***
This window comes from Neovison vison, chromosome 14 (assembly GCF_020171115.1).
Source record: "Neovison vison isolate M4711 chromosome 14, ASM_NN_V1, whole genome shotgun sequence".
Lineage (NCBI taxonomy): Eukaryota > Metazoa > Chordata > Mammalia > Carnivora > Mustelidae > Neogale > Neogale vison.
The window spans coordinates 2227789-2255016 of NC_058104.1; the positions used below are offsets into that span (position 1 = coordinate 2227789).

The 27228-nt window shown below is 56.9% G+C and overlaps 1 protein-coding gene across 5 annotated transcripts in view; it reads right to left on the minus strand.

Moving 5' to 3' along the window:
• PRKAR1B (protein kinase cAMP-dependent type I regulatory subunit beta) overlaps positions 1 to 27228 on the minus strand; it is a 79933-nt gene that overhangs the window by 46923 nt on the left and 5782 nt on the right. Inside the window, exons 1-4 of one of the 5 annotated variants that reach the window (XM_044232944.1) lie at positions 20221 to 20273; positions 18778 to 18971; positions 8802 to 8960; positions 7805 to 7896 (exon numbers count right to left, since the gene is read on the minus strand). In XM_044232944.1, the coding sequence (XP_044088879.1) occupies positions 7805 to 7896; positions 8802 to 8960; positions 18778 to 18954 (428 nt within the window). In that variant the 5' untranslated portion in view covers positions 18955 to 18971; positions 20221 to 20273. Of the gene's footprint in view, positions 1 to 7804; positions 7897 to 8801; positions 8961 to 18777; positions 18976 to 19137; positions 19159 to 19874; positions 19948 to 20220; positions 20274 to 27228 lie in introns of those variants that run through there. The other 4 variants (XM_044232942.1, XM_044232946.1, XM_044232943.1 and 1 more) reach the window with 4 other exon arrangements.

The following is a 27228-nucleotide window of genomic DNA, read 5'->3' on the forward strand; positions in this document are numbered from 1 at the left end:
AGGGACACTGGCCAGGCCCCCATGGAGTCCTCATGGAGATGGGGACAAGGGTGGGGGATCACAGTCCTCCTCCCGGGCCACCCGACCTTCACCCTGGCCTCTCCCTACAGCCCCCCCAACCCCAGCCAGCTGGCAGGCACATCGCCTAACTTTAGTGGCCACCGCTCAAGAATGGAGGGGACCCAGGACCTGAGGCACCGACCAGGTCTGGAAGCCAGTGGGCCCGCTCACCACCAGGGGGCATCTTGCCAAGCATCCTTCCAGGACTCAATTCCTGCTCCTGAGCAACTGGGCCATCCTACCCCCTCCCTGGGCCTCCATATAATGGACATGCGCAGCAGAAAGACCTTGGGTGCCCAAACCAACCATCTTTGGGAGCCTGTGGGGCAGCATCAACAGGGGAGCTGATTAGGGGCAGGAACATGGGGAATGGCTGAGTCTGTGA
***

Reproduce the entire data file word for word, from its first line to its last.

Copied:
This window comes from Neovison vison, chromosome 14 (assembly GCF_020171115.1).
Source record: "Neovison vison isolate M4711 chromosome 14, ASM_NN_V1, whole genome shotgun sequence".
Lineage (NCBI taxonomy): Eukaryota > Metazoa > Chordata > Mammalia > Carnivora > Mustelidae > Neogale > Neogale vison.
The window spans coordinates 2227789-2255016 of NC_058104.1; the positions used below are offsets into that span (position 1 = coordinate 2227789).

The 27228-nt window shown below is 56.9% G+C and overlaps 1 protein-coding gene across 5 annotated transcripts in view; it reads right to left on the minus strand.

Moving 5' to 3' along the window:
• PRKAR1B (protein kinase cAMP-dependent type I regulatory subunit beta) overlaps positions 1 to 27228 on the minus strand; it is a 79933-nt gene that overhangs the window by 46923 nt on the left and 5782 nt on the right. Inside the window, exons 1-4 of one of the 5 annotated variants that reach the window (XM_044232944.1) lie at positions 20221 to 20273; positions 18778 to 18971; positions 8802 to 8960; positions 7805 to 7896 (exon numbers count right to left, since the gene is read on the minus strand). In XM_044232944.1, the coding sequence (XP_044088879.1) occupies positions 7805 to 7896; positions 8802 to 8960; positions 18778 to 18954 (428 nt within the window). In that variant the 5' untranslated portion in view covers positions 18955 to 18971; positions 20221 to 20273. Of the gene's footprint in view, positions 1 to 7804; positions 7897 to 8801; positions 8961 to 18777; positions 18976 to 19137; positions 19159 to 19874; positions 19948 to 20220; positions 20274 to 27228 lie in introns of those variants that run through there. The other 4 variants (XM_044232942.1, XM_044232946.1, XM_044232943.1 and 1 more) reach the window with 4 other exon arrangements.

The following is a 27228-nucleotide window of genomic DNA, read 5'->3' on the forward strand; positions in this document are numbered from 1 at the left end:
AGGGACACTGGCCAGGCCCCCATGGAGTCCTCATGGAGATGGGGACAAGGGTGGGGGATCACAGTCCTCCTCCCGGGCCACCCGACCTTCACCCTGGCCTCTCCCTACAGCCCCCCCAACCCCAGCCAGCTGGCAGGCACATCGCCTAACTTTAGTGGCCACCGCTCAAGAATGGAGGGGACCCAGGACCTGAGGCACCGACCAGGTCTGGAAGCCAGTGGGCCCGCTCACCACCAGGGGGCATCTTGCCAAGCATCCTTCCAGGACTCAATTCCTGCTCCTGAGCAACTGGGCCATCCTACCCCCTCCCTGGGCCTCCATATAATGGACATGCGCAGCAGAAAGACCTTGGGTGCCCAAACCAACCATCTTTGGGAGCCTGTGGGGCAGCATCAACAGGGGAGCTGATTAGGGGCAGGAACATGGGGAATGGCTGAGTCTGTGA